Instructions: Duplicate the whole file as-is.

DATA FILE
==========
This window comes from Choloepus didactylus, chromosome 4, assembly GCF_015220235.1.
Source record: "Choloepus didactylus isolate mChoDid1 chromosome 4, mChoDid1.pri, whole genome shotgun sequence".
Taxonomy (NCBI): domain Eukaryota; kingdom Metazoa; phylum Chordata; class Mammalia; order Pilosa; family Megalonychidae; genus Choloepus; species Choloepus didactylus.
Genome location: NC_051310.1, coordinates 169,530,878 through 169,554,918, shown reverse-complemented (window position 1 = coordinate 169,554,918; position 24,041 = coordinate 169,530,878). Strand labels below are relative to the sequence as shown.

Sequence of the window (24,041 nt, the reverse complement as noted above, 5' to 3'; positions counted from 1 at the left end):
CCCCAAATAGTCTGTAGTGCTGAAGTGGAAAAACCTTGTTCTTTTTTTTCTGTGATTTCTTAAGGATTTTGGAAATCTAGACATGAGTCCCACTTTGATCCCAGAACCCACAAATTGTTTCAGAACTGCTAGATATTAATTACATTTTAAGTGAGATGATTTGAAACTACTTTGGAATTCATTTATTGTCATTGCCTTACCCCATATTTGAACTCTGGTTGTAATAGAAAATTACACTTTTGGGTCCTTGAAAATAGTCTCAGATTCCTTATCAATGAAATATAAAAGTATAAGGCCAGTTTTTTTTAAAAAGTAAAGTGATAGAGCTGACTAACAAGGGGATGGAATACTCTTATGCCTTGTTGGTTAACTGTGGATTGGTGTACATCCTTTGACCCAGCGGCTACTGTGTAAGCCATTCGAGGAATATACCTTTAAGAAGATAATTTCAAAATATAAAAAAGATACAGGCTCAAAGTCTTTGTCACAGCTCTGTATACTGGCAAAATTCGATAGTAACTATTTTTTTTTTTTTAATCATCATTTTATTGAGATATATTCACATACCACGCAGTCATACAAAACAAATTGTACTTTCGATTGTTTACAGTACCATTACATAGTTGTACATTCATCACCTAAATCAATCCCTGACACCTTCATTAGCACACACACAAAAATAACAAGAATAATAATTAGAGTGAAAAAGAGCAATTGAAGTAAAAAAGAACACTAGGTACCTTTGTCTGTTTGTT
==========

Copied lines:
This window comes from Choloepus didactylus, chromosome 4, assembly GCF_015220235.1.
Source record: "Choloepus didactylus isolate mChoDid1 chromosome 4, mChoDid1.pri, whole genome shotgun sequence".
Taxonomy (NCBI): domain Eukaryota; kingdom Metazoa; phylum Chordata; class Mammalia; order Pilosa; family Megalonychidae; genus Choloepus; species Choloepus didactylus.
Genome location: NC_051310.1, coordinates 169,530,878 through 169,554,918, shown reverse-complemented (window position 1 = coordinate 169,554,918; position 24,041 = coordinate 169,530,878). Strand labels below are relative to the sequence as shown.

Sequence of the window (24,041 nt, the reverse complement as noted above, 5' to 3'; positions counted from 1 at the left end):
CCCCAAATAGTCTGTAGTGCTGAAGTGGAAAAACCTTGTTCTTTTTTTTCTGTGATTTCTTAAGGATTTTGGAAATCTAGACATGAGTCCCACTTTGATCCCAGAACCCACAAATTGTTTCAGAACTGCTAGATATTAATTACATTTTAAGTGAGATGATTTGAAACTACTTTGGAATTCATTTATTGTCATTGCCTTACCCCATATTTGAACTCTGGTTGTAATAGAAAATTACACTTTTGGGTCCTTGAAAATAGTCTCAGATTCCTTATCAATGAAATATAAAAGTATAAGGCCAGTTTTTTTTAAAAAGTAAAGTGATAGAGCTGACTAACAAGGGGATGGAATACTCTTATGCCTTGTTGGTTAACTGTGGATTGGTGTACATCCTTTGACCCAGCGGCTACTGTGTAAGCCATTCGAGGAATATACCTTTAAGAAGATAATTTCAAAATATAAAAAAGATACAGGCTCAAAGTCTTTGTCACAGCTCTGTATACTGGCAAAATTCGATAGTAACTATTTTTTTTTTTTTAATCATCATTTTATTGAGATATATTCACATACCACGCAGTCATACAAAACAAATTGTACTTTCGATTGTTTACAGTACCATTACATAGTTGTACATTCATCACCTAAATCAATCCCTGACACCTTCATTAGCACACACACAAAAATAACAAGAATAATAATTAGAGTGAAAAAGAGCAATTGAAGTAAAAAAGAACACTAGGTACCTTTGTCTGTTTGTT